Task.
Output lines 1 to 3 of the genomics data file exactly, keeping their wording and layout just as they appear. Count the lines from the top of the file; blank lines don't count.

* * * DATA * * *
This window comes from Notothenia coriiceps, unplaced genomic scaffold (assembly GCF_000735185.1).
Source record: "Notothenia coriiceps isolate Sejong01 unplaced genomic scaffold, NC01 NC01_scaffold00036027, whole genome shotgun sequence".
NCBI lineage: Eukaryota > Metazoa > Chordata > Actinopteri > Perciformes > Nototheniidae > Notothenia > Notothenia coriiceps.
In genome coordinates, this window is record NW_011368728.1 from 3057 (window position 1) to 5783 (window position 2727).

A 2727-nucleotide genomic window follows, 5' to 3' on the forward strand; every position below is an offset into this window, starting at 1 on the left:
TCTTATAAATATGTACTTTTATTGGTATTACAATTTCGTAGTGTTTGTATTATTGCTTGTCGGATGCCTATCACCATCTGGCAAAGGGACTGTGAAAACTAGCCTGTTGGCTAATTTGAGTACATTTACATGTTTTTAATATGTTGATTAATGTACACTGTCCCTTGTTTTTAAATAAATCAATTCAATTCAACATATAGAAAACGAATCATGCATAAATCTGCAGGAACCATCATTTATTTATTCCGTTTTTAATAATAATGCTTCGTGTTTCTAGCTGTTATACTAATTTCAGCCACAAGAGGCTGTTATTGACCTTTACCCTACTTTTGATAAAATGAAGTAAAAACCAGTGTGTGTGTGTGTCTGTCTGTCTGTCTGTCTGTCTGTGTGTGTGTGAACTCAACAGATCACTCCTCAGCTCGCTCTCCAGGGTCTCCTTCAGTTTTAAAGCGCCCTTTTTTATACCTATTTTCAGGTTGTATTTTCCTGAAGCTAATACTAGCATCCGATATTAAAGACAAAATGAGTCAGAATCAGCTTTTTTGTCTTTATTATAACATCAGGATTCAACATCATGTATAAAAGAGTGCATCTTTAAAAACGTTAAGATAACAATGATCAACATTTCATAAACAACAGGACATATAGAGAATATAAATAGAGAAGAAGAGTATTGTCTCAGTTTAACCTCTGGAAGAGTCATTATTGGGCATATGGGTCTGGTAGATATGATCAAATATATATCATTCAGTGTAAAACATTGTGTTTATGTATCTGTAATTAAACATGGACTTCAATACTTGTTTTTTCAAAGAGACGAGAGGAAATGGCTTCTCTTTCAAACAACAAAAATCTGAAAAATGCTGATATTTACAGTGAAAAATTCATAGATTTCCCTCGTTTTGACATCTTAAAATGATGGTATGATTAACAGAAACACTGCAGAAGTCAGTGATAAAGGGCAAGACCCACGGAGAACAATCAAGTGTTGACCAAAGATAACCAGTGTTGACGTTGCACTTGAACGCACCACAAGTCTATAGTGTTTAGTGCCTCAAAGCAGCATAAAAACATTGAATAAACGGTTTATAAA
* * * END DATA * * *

This window comes from Notothenia coriiceps, unplaced genomic scaffold (assembly GCF_000735185.1).
Source record: "Notothenia coriiceps isolate Sejong01 unplaced genomic scaffold, NC01 NC01_scaffold00036027, whole genome shotgun sequence".
NCBI lineage: Eukaryota > Metazoa > Chordata > Actinopteri > Perciformes > Nototheniidae > Notothenia > Notothenia coriiceps.